Changemakers: What has the campaign accomplished so far?
Sakulpitakphon: As a result of campaign advocacy, decision makers are taking action. For example, the government of Malta has ratified the Council of Europe Convention on the Protection of Children against Sexual Exploitation and Sexual Abuse and is developing a sex offender registry law. The Malaysian government has committed to ratify the U.N. Optional Protocol on the Sale of Children.
Changemakers: Can child trafficking really be stopped? What can individuals and communities do to end this?
Sakulpitakphon: It is very difficult to totally eradicate any crime. However, individuals and communities have important roles to play in combating child trafficking. Individuals can learn about child trafficking, especially in the local context (how traffickers recruit/lure victims, who are the victims, etc.) and identify appropriate authorities/hotlines to report suspected cases.
They can then discuss this issue and share the information with their children, family, friends, and communities. If the community has no local hotline or designated authorities, then individuals can conduct advocacy to local authorities to set up these services. Communities can come together to focus on child protection. Setting up a “community watch-dog” or similar initiative is also very useful for prevention/protection. It is everyone’s responsibility to protect children.
Changemakers: What are the key elements of combating child sex trafficking?
Sakulpitakphon: It is important to take a comprehensive and holistic approach, as no single element can be successful on its own. The key elements to integrate are:
- Empowering children to know the dangers of traffickers and setting up initiatives that work on prevention (i.e., education initiatives in schools, at-risk communities).
- Protection (i.e., hotlines, legal guardian) and care services (i.e., medical and rehabilitation services) for at-risk children and child victims.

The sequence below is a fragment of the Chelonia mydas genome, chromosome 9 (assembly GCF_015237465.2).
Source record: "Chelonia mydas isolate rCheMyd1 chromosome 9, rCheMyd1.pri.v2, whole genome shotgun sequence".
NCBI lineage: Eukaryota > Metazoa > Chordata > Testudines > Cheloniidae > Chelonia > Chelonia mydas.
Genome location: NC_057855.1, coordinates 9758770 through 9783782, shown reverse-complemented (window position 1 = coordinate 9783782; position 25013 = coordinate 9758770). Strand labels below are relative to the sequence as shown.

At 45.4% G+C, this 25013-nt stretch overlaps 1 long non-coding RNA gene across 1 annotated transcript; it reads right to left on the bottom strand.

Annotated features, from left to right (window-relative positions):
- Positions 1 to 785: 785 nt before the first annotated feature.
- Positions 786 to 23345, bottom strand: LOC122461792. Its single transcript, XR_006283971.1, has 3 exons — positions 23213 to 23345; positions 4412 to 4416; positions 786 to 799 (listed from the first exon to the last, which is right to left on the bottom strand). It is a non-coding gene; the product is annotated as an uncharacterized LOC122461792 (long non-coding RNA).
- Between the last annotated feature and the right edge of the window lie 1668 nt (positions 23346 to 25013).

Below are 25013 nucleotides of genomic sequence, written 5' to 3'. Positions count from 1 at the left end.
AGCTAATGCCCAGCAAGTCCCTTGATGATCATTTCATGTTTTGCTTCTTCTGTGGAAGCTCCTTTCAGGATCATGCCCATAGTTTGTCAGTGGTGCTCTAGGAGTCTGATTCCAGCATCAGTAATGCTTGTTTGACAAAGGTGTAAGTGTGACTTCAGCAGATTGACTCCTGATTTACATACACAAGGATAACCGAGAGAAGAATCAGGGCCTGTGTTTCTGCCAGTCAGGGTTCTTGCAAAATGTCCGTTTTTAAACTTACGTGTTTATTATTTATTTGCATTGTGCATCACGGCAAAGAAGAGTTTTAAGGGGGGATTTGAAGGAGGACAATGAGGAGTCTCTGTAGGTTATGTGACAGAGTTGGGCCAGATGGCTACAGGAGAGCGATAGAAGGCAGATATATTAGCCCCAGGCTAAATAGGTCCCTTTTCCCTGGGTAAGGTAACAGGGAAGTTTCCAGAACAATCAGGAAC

- In addition, the enforcement of law and punishment reflecting the grave nature of the crime should be implemented.
Changemakers: Have any regions been particularly successful with their measures to stop child sex trafficking? Why?
Sakulpitakphon: Some examples of regional initiatives that have strengthened anti-human trafficking, including child sex trafficking are:
- The Coordinated Ministerial Mekong Initiative against Human Trafficking (COMMIT Process) in Southeast Asia where the six governments of the countries along the Mekong Sub-region have created a regional plan to counter human trafficking, including working out numerous bilateral agreements between member countries for investigation and repatriation of victims etc. More information can be found here.
- The EU Commission’s Fighting against Human Trafficking. They recently appointed an Anti-Trafficking Coordinator that will monitor and follow-up on EU member state’s actions to combat human trafficking according to the “EU Directive against Human Trafficking.” More information can be found here.
Changemakers: What are the challenges you see going forward?
Sakulpitakphon: The challenges that continue to exist are:
- Most anti-human trafficking initiatives are generic and applicable to adult victims – they are not designed specifically to children.
- Not enough is being done to reduce demand for sex with children and young people.
- Prosecution and punishment remains low and not reflective of the grave nature of the crime against children.
- Law enforcement has limited capacity and resources to effectively combat human trafficking.
- Lack of specialized care and psychosocial rehabilitation for child victims.
For more information, including resources and publications, about The Body Shop & ECPAT “Stop Sex Trafficking of Children and Young People” Campaign, please visit The Body Shop or the STOP campaign site.